He who is without HR sin
They say that Companies get the HR function they deserve and I’d be inclined to agree with them. That’s not meant not meant to be an attack on the HR professionals at all. If a company fails to take the people agenda seriously, and embed solid, progressive people practices in the organisation, at a strategic level, it will be outperformed. It will also fail to attract the people who can make a difference, including good HR people, and/or will fail to leverage the talent they already have, again, including the HR professionals on board.
Of course, not every HR professional is a gold plated star. After 8 years of interviewing and assessing HR folk, I can speak with some authority when I say the profession has its share of jobsworths, procedure peckers, nauseating wannabe’s, over-promoted pompous autocrats and all round ‘non dooers’. However. it also has its fair share of competent, commercial, engaging, ambitious and strategic minded – yes even strategic – people.
But so does every other function in the business. Unfortunately we are so obsessed with our ‘worth’ that we behave like no other function. I see so many people graduating towards the commercial/strategic end of the spectrum (Whether they are qualified to belong their or not) and once there, instead of building constructively on that position, they start criticising and bemoaning everyone else – “I’m strategic and yoouuurr noooot. Na na na na na!” Cue lots of childlike playground behaviour.
And a good chunk of this rock throwing is aimed at the apparent habit of ‘talking tactics and non important stuff’ when we should really be (or even when we think we are) talking about real ‘strategic issues’. Personally, I’m getting a little fed up with this trend for a number of reasons:
Not every conversation has to be strategic – Despite our mission (Obsession) with being strategic, HR is a contact sport. At times its very hands on and rightly so. If as an organisation, you are growing by 1000 people this year, that might not be keeping the CEO awake at night, but I wouldexpect issues with the resourcing process to be keeping the Head of Resourcing awake and rightly so. If an HR professional wants to talk through the issues of embedding a new performance management framework into their organisation with their peers, swapping insights and picking up ideas, why shouldn’t they? Its a solid, tactical and value adding conversation. And, I should point out, one that the participants themselves would not label strategic – ironically its the rock throwers, not the participants, that are making this claim.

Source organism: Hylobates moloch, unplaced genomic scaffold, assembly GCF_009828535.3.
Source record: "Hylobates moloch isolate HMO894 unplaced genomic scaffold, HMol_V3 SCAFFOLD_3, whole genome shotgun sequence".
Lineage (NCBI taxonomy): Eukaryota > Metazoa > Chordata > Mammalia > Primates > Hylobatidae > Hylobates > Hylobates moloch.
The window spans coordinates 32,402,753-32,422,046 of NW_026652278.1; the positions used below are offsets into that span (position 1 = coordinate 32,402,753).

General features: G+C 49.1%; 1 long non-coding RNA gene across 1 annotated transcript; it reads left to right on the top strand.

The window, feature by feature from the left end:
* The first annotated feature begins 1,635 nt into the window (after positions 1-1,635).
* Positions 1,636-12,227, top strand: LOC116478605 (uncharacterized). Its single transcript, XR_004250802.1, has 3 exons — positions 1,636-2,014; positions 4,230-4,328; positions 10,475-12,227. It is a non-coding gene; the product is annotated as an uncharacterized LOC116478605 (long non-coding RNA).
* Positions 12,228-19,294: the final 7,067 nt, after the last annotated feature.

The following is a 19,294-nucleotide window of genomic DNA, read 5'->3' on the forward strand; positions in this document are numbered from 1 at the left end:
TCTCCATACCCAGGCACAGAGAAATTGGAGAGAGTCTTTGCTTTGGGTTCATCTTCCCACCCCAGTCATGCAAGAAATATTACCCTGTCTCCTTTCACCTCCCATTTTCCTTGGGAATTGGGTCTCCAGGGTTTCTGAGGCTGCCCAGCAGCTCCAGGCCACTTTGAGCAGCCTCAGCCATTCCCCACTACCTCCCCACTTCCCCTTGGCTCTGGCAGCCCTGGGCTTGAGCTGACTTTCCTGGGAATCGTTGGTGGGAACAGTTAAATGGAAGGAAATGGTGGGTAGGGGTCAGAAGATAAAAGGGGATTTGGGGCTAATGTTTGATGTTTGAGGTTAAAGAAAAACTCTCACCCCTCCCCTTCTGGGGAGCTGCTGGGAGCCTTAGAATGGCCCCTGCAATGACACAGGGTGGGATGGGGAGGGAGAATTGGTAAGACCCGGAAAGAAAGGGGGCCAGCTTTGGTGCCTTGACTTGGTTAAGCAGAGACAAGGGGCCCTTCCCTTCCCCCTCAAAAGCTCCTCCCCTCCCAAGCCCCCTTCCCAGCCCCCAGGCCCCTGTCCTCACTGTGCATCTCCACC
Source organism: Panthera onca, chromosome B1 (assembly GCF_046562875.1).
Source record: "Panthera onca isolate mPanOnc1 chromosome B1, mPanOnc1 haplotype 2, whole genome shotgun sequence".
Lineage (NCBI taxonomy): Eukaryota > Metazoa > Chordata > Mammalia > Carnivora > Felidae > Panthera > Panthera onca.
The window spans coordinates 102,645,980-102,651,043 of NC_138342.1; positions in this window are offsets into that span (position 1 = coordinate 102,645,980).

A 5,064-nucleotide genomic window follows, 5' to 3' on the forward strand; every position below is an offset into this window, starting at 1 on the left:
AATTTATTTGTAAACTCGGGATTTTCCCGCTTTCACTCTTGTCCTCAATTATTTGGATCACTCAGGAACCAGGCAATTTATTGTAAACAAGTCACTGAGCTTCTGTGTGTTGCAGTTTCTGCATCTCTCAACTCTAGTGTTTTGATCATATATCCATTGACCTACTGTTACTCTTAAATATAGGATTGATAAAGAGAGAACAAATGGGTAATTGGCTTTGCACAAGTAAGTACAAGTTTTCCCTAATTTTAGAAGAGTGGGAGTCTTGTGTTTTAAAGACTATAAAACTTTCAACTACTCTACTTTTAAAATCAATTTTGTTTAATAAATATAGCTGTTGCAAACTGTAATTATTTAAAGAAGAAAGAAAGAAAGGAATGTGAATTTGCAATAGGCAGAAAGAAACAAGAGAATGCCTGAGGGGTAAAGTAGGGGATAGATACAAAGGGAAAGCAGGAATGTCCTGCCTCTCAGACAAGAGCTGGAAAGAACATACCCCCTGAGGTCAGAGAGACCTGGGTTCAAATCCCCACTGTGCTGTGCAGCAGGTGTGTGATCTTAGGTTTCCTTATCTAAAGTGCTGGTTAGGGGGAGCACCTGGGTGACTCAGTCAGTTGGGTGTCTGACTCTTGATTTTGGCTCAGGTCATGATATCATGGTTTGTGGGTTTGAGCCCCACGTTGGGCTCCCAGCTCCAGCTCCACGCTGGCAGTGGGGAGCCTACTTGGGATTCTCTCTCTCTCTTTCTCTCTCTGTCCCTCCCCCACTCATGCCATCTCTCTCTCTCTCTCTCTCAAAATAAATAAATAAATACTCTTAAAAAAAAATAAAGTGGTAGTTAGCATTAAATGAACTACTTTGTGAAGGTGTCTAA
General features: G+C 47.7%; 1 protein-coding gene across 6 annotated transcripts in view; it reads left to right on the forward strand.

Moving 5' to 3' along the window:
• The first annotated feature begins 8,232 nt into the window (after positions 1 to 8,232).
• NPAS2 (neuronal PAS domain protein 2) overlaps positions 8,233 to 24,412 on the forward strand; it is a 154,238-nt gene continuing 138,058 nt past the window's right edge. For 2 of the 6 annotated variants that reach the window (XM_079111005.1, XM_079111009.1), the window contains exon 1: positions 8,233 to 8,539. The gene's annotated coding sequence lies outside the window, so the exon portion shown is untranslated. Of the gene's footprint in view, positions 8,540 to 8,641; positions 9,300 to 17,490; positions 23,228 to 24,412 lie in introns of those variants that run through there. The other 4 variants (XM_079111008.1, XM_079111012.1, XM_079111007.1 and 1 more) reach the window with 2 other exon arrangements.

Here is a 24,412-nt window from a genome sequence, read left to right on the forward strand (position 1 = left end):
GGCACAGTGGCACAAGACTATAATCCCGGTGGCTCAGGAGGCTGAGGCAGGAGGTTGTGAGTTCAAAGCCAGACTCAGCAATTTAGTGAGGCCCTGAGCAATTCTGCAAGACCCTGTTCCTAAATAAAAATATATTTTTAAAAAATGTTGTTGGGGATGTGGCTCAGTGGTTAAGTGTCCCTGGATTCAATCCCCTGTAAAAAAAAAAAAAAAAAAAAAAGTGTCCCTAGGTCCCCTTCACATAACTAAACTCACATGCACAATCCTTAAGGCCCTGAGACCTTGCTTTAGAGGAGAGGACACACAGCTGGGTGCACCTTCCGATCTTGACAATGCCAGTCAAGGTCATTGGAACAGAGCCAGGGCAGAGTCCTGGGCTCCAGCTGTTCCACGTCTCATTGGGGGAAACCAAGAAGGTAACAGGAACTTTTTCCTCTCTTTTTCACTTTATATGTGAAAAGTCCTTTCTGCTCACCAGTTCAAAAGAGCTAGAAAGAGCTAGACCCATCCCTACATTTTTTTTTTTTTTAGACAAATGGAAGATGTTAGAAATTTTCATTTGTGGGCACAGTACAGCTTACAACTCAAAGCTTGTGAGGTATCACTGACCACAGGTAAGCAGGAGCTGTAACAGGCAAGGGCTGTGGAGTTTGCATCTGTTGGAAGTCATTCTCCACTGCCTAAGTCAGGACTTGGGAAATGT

Not everyone is a strategist – Some people are only in the early stages of their career and yet to develop a more strategic outlook, others are more practical hands on types, happier to roll up their sleeves and deliver, leaving the architecture to others. Should we belittle these folk for the content of their conversations?
Skills erosion – As an assessor of HR professionals, one trend that concerns me is the lack of people coming through with solid and proven, hands on, experience of the basics. The Ulrich model, an erosion of the environments that knocked the rough edges of the HR apprentices and this obsession with ‘Strategic HR’ have combined to produce a swathe of people who lack real demonstrable skills. Far too many HR professionals are making it to the senior ranks on the back of very lightweight experience, only to start kicking others when they get there.
It’s negative – Negativity and self analysis are the cancer of our profession, from Linkedin groups to twitter, from the CIPD forums to the local branch meetings – its pervasive and destructive and very wrong. Negativity closes down conversation, discourages participation and stifles debate. The social media environment has been largely positive with some great HR folk participating, learning and contributing. I for one would like to keep it that way.
Leading by example – I would expect more from senior participants in the whole strategic debate. Too many simply criticise when their responsibility is to lead, challenge, encourage and generally move the conversation forward. The beauty of social media is that you can step in and take part at any stage yet it seems that some prefer to sit on the sidelines and complain rather than get involved and guide the conversation through positive, supportive and constructive contribution.
Yes, our profession needs to up its game, I’m not denying that. And by all means challenge someone if they put them selves out there as a strategist, but spend all their time talking about pension plans, performance appraisal processes and recruitment dilemmas. But don’t knock the average, hard working HR professional who is trying to improve an organisations approach to people at a grass roots level. They get enough crap and lack of buy in from their functional peers as it is without their senior industry peers wading in with nothing but criticism.
Finally, as someone who has actually run a business for a significant number of years, I can say with absolute clarity that there is only one strategy that matters – the business strategy. However, whenever I did have sleepless nights, it wasn’t margin pressure that kept me awake. It was the people issues in the business. Simply because I recognised that without a committed, self motivated and focussed team, there would be no business anyway.